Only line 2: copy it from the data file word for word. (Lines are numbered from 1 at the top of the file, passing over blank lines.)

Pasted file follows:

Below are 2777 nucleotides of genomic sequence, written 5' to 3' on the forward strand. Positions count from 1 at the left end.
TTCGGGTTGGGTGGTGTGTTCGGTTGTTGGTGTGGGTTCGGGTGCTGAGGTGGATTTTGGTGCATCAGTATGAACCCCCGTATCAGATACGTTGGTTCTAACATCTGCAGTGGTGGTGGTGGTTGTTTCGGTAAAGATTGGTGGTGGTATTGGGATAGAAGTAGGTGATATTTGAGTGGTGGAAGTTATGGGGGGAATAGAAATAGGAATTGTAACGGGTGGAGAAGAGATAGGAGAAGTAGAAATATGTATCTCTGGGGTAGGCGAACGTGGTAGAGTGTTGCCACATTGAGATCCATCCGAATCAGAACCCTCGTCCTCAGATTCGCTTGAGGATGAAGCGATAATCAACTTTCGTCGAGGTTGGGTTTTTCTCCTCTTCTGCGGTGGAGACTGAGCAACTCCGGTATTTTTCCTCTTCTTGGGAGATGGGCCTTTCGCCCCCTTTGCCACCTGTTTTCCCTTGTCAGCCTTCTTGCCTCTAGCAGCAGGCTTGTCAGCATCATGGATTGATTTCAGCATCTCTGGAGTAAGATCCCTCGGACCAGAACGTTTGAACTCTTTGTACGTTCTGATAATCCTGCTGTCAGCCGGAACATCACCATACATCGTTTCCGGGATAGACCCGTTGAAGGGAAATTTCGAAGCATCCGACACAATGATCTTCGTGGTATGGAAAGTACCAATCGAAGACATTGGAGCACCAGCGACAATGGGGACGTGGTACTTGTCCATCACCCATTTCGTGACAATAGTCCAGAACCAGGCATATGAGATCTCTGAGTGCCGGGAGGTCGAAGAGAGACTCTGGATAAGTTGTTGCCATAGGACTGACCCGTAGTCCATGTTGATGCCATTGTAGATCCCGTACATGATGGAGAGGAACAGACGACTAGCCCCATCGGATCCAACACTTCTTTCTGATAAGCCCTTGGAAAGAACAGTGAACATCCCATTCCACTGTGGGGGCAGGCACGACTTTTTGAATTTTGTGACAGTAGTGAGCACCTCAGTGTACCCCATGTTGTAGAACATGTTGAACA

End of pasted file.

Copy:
TTCGGGTTGGGTGGTGTGTTCGGTTGTTGGTGTGGGTTCGGGTGCTGAGGTGGATTTTGGTGCATCAGTATGAACCCCCGTATCAGATACGTTGGTTCTAACATCTGCAGTGGTGGTGGTGGTTGTTTCGGTAAAGATTGGTGGTGGTATTGGGATAGAAGTAGGTGATATTTGAGTGGTGGAAGTTATGGGGGGAATAGAAATAGGAATTGTAACGGGTGGAGAAGAGATAGGAGAAGTAGAAATATGTATCTCTGGGGTAGGCGAACGTGGTAGAGTGTTGCCACATTGAGATCCATCCGAATCAGAACCCTCGTCCTCAGATTCGCTTGAGGATGAAGCGATAATCAACTTTCGTCGAGGTTGGGTTTTTCTCCTCTTCTGCGGTGGAGACTGAGCAACTCCGGTATTTTTCCTCTTCTTGGGAGATGGGCCTTTCGCCCCCTTTGCCACCTGTTTTCCCTTGTCAGCCTTCTTGCCTCTAGCAGCAGGCTTGTCAGCATCATGGATTGATTTCAGCATCTCTGGAGTAAGATCCCTCGGACCAGAACGTTTGAACTCTTTGTACGTTCTGATAATCCTGCTGTCAGCCGGAACATCACCATACATCGTTTCCGGGATAGACCCGTTGAAGGGAAATTTCGAAGCATCCGACACAATGATCTTCGTGGTATGGAAAGTACCAATCGAAGACATTGGAGCACCAGCGACAATGGGGACGTGGTACTTGTCCATCACCCATTTCGTGACAATAGTCCAGAACCAGGCATATGAGATCTCTGAGTGCCGGGAGGTCGAAGAGAGACTCTGGATAAGTTGTTGCCATAGGACTGACCCGTAGTCCATGTTGATGCCATTGTAGATCCCGTACATGATGGAGAGGAACAGACGACTAGCCCCATCGGATCCAACACTTCTTTCTGATAAGCCCTTGGAAAGAACAGTGAACATCCCATTCCACTGTGGGGGCAGGCACGACTTTTTGAATTTTGTGACAGTAGTGAGCACCTCAGTGTACCCCATGTTGTAGAACATGTTGAACA